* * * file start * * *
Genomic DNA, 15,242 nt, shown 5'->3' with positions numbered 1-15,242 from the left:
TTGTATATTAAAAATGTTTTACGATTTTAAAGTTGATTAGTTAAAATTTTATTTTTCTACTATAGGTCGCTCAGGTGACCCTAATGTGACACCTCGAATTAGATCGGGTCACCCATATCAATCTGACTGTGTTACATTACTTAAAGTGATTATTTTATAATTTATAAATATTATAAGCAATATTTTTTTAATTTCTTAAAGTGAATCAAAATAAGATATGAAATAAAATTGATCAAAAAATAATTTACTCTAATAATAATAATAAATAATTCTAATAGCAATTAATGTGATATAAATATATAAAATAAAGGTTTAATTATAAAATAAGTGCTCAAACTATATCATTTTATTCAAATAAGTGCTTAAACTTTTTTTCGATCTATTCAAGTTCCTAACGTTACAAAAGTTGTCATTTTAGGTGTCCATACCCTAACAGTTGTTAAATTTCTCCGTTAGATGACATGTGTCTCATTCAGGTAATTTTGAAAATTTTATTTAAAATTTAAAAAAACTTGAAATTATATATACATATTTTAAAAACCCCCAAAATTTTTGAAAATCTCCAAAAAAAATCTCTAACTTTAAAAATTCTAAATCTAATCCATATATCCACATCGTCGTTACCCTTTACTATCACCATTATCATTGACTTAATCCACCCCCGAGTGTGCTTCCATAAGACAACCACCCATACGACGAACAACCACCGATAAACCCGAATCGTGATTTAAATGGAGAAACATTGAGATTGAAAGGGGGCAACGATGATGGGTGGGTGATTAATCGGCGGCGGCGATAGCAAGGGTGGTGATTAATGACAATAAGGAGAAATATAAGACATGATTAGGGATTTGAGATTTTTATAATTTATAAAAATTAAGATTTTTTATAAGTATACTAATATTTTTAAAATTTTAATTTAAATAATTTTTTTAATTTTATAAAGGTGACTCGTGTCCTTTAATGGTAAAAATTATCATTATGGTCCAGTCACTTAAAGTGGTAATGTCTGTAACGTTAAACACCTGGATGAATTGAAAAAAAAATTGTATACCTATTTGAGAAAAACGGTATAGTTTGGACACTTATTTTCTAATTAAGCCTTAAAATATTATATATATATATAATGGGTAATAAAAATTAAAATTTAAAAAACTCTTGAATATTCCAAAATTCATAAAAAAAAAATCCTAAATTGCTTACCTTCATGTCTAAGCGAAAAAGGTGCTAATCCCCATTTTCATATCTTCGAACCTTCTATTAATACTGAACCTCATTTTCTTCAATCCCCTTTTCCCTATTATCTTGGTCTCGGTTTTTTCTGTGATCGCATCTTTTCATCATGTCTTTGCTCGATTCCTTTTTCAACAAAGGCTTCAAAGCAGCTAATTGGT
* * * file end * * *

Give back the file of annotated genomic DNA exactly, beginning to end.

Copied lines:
Genomic DNA, 15,242 nt, shown 5'->3' with positions numbered 1-15,242 from the left:
TTGTATATTAAAAATGTTTTACGATTTTAAAGTTGATTAGTTAAAATTTTATTTTTCTACTATAGGTCGCTCAGGTGACCCTAATGTGACACCTCGAATTAGATCGGGTCACCCATATCAATCTGACTGTGTTACATTACTTAAAGTGATTATTTTATAATTTATAAATATTATAAGCAATATTTTTTTAATTTCTTAAAGTGAATCAAAATAAGATATGAAATAAAATTGATCAAAAAATAATTTACTCTAATAATAATAATAAATAATTCTAATAGCAATTAATGTGATATAAATATATAAAATAAAGGTTTAATTATAAAATAAGTGCTCAAACTATATCATTTTATTCAAATAAGTGCTTAAACTTTTTTTCGATCTATTCAAGTTCCTAACGTTACAAAAGTTGTCATTTTAGGTGTCCATACCCTAACAGTTGTTAAATTTCTCCGTTAGATGACATGTGTCTCATTCAGGTAATTTTGAAAATTTTATTTAAAATTTAAAAAAACTTGAAATTATATATACATATTTTAAAAACCCCCAAAATTTTTGAAAATCTCCAAAAAAAATCTCTAACTTTAAAAATTCTAAATCTAATCCATATATCCACATCGTCGTTACCCTTTACTATCACCATTATCATTGACTTAATCCACCCCCGAGTGTGCTTCCATAAGACAACCACCCATACGACGAACAACCACCGATAAACCCGAATCGTGATTTAAATGGAGAAACATTGAGATTGAAAGGGGGCAACGATGATGGGTGGGTGATTAATCGGCGGCGGCGATAGCAAGGGTGGTGATTAATGACAATAAGGAGAAATATAAGACATGATTAGGGATTTGAGATTTTTATAATTTATAAAAATTAAGATTTTTTATAAGTATACTAATATTTTTAAAATTTTAATTTAAATAATTTTTTTAATTTTATAAAGGTGACTCGTGTCCTTTAATGGTAAAAATTATCATTATGGTCCAGTCACTTAAAGTGGTAATGTCTGTAACGTTAAACACCTGGATGAATTGAAAAAAAAATTGTATACCTATTTGAGAAAAACGGTATAGTTTGGACACTTATTTTCTAATTAAGCCTTAAAATATTATATATATATATAATGGGTAATAAAAATTAAAATTTAAAAAACTCTTGAATATTCCAAAATTCATAAAAAAAAAATCCTAAATTGCTTACCTTCATGTCTAAGCGAAAAAGGTGCTAATCCCCATTTTCATATCTTCGAACCTTCTATTAATACTGAACCTCATTTTCTTCAATCCCCTTTTCCCTATTATCTTGGTCTCGGTTTTTTCTGTGATCGCATCTTTTCATCATGTCTTTGCTCGATTCCTTTTTCAACAAAGGCTTCAAAGCAGCTAATTGGT